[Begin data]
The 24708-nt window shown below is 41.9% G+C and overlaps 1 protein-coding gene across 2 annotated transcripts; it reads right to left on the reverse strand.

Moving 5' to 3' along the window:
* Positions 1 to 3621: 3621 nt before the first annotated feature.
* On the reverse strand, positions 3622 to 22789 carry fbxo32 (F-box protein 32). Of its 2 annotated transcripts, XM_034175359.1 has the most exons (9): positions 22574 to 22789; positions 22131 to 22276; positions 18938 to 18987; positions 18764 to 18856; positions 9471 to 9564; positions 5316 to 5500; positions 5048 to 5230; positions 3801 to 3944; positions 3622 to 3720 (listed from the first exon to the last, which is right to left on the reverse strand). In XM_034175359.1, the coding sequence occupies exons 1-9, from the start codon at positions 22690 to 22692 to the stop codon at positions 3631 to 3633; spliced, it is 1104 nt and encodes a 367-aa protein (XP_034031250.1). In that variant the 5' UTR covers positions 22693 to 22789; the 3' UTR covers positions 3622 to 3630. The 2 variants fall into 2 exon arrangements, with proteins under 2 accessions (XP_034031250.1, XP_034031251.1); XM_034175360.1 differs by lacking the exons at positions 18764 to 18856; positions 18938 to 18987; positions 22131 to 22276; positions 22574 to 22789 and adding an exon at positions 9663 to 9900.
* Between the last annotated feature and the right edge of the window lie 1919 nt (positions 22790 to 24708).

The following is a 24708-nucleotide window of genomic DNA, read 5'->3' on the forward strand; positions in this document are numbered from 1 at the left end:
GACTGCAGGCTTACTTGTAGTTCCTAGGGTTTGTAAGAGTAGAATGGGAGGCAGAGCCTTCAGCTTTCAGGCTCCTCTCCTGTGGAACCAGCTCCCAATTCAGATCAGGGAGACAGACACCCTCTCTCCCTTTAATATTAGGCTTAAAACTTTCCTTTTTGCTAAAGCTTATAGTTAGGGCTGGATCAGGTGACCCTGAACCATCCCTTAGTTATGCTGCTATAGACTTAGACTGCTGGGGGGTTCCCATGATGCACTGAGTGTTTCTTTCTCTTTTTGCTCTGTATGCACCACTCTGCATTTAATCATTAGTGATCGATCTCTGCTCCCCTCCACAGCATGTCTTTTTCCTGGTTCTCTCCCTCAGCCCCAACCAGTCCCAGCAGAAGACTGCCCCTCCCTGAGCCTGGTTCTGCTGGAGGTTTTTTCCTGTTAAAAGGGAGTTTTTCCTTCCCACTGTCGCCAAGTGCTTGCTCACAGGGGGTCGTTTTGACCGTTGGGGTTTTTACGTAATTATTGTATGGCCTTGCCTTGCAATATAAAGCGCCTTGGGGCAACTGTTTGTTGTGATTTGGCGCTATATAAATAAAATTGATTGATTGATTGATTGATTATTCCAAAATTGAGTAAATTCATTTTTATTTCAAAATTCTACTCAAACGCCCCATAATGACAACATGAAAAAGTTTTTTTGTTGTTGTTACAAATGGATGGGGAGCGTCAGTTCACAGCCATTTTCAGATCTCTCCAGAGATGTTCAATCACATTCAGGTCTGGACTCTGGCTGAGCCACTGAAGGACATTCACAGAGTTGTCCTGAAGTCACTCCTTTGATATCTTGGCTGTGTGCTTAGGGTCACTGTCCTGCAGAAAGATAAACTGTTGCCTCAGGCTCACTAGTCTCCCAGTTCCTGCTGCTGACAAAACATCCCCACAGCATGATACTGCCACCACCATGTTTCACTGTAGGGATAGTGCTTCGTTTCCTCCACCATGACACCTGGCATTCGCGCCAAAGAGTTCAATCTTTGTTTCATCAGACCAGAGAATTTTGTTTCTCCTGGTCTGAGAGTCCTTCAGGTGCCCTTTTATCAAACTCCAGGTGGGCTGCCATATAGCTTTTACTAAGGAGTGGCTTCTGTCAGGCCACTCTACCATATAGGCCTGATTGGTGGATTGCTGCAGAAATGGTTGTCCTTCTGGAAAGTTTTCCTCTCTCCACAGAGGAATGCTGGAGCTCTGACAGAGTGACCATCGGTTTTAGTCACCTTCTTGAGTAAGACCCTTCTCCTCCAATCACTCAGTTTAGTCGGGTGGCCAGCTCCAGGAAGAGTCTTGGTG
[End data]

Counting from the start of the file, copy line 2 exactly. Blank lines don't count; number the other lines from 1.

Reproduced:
Moving 5' to 3' along the window: